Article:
Title: Validation of immune biomarkers predictive of clinical outcome after HLA-haploidentical hematopoietic
stem cell transplantation for acute leukemia.
Attilio BONDANZA (Italy) IRCCS Ospedale San Raffaele Experimental Hematology and Bone Marrow Transplantation Unit, Milan
Sven OLEK (Germany) Epiontis Gmbh, Berlin
Antoine TOUBERT (France) Hopital Saint Louis, UMRS940, Paris Cedex
Andrea VELARDI (Italy) Ospedale Santa Maria della Misericordia (Azienda Ospedaliera, Regione Umbria), Dipartimento di Medicina Clinica e Sperimentale, Perugia
Hematopoietic stem cell transplantation from a full HLA-haplotype mismatched family donor (haplo- HSCT) is a ready and widely available form of adoptive immunotherapy for high-risk leukemia. The procedure is however complex and, at the current-state-of-the-art, the final outcome is rather unpredictable. In this project, through a collaborative effort between 2 major clinical EU centers performing haplo-HSCT and 2 research partners (one academic, one SME), we aim at validating a restricted number of pre-specified immune biomarkers, identified in previous exploratory studies, for the purpose of predicting transplant outcome. Once validated, these biomarkers will be crucial for personalizing haplo-HSCT, thus maximizing its efficacy and reducing its toxicity.
Hematopoietic stem cell transplantation from a full HLA-haplotype mismatched family donor (haplo-HSCT) is a ready and widely available form of adoptive immunotherapy for high-risk leukemia. The procedure is however complex and, at the current-state-of-the-art, the final outcome is rather unpredictable. In this Project, through a collaborative effort between two major clinical EU clinical Centers performing haplo-HSCT and two research partners (one academic, one by SME), we aimed at validating a restricted number of pre-specified immune biomarkers, identified in previous exploratory studies, for the purpose of predicting transplant outcome. In particular, the Consortium evaluated the clinical role of differential lymphocyte counts measured by flow cytometry (T-cell, B-cell, NK-cell counts and counts of specific T-cell subsets), of NK-cell alloreactivity, of the T-cell receptor excision circles (sjTRECs) by qPCR and of the T-cell specific de-methylated region (TSDR) of the Foxp3 gene by qPCR. One of the major achievements was that the early recovery of CD8+ T-cell counts, rather than other lymphocyte subpopulations, was an independent factor predicting a better overall survival and a lower rate of non-relapse mortality. The Consortium further characterized T-cell reconstitution and found that the Treg counts, evaluated either by flow cytometry or epigenetic tests, and the sjTREC levels are associated with the severity of GVHD, one of the major determinants of clinical outcome after HSCT. Additionally, CMV-specific T-cell counts proved to be a predictor of infection rates. Among NK cell-related biomarkers, the donor-versus-recipient NK-cell alloreactivity evaluated by genetic tests was associated with markedly reduced NRM and with significantly better event-free survival. As well as previously identified biomarkers, additional promising immune ones were proposed, i.e. CD34+lin- CD24+CD10- lymphocyte progenitor counts, the quantification of k-deleting recombination excision circles (KRECs) by qPCR for the analysis of B-cell reconstitution and the epigenetic measuring of immune cell counts (CD3, CD4, CD8 T cells, B cells, NK cells, monocytes and neutrophils). To sum up, the biomarkers validated in the HAPLO-IMMUNE Project represent a crucial step in the personalization of haplo-HSCT, that can lead to a higher efficacy and a lower toxicity of this procedure.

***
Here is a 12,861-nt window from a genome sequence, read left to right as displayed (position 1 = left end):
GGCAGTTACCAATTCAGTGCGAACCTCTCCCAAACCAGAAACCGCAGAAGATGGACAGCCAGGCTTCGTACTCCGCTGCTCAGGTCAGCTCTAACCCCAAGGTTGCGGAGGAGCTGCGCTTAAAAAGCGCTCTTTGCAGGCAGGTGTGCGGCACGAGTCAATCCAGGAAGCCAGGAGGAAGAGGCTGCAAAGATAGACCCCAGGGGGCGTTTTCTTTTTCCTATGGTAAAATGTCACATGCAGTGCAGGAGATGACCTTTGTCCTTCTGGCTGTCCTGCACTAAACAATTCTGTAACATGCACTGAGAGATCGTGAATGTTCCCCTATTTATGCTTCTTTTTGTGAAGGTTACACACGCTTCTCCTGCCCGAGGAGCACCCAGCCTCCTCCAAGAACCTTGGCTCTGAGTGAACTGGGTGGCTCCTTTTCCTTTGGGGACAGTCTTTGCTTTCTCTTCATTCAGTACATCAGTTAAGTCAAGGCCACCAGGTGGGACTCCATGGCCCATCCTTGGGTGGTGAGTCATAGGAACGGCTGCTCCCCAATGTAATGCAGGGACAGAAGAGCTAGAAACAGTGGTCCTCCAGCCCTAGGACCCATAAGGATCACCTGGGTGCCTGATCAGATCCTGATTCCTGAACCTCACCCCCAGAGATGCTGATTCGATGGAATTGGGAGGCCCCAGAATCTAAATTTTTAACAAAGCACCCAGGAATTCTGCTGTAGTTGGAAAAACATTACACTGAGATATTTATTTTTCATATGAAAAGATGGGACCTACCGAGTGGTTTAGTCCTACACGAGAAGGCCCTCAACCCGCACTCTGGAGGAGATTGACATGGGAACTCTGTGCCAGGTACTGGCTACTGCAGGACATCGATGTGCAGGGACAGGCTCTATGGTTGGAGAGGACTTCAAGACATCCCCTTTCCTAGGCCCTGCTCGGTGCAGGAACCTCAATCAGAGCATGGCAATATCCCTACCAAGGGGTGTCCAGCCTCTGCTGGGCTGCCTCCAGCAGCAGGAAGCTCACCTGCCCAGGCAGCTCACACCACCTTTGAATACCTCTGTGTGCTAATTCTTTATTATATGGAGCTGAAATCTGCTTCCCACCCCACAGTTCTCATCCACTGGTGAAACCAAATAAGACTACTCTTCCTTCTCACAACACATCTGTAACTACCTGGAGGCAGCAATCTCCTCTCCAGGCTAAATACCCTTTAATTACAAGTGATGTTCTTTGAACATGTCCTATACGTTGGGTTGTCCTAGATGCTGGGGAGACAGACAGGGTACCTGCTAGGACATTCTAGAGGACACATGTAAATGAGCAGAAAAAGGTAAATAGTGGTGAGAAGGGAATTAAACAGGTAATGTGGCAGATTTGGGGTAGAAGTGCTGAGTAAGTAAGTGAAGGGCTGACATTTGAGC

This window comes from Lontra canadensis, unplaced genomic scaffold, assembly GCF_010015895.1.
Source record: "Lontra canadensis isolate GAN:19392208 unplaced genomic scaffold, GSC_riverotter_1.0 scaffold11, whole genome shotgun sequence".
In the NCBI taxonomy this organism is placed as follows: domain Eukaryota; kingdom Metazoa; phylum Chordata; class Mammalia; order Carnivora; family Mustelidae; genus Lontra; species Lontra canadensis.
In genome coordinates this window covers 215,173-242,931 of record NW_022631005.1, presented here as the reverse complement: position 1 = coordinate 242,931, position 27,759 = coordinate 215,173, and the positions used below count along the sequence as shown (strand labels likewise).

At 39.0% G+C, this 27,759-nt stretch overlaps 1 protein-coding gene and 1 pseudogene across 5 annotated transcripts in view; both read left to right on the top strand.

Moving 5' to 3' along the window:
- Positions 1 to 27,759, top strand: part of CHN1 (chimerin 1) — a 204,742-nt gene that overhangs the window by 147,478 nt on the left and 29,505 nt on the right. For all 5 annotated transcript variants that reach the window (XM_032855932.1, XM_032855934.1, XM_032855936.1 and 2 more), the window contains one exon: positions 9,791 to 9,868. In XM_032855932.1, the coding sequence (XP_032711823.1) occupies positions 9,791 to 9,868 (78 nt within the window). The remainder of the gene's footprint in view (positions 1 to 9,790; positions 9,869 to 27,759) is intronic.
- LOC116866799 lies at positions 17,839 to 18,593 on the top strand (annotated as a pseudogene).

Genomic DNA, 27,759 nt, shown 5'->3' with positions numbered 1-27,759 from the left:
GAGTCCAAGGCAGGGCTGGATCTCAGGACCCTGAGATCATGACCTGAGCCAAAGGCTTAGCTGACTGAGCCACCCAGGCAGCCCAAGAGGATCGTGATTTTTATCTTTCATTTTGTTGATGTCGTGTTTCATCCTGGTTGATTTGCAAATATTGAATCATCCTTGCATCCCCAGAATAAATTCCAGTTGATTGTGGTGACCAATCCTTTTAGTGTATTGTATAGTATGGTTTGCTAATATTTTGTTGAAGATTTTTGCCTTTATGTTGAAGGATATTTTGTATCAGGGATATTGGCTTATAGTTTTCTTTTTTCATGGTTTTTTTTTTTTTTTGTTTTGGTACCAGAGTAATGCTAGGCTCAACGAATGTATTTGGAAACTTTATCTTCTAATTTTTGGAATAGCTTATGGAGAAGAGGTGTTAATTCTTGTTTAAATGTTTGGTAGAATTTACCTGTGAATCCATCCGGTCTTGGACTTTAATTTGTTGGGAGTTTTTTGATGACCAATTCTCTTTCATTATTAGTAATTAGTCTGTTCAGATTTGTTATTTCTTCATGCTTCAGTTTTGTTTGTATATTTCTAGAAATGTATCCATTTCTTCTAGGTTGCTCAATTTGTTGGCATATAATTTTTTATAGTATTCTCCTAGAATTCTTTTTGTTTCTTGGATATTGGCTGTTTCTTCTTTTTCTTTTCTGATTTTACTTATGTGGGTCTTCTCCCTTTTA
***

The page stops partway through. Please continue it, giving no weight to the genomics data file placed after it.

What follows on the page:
(Project funded under JTC 2011)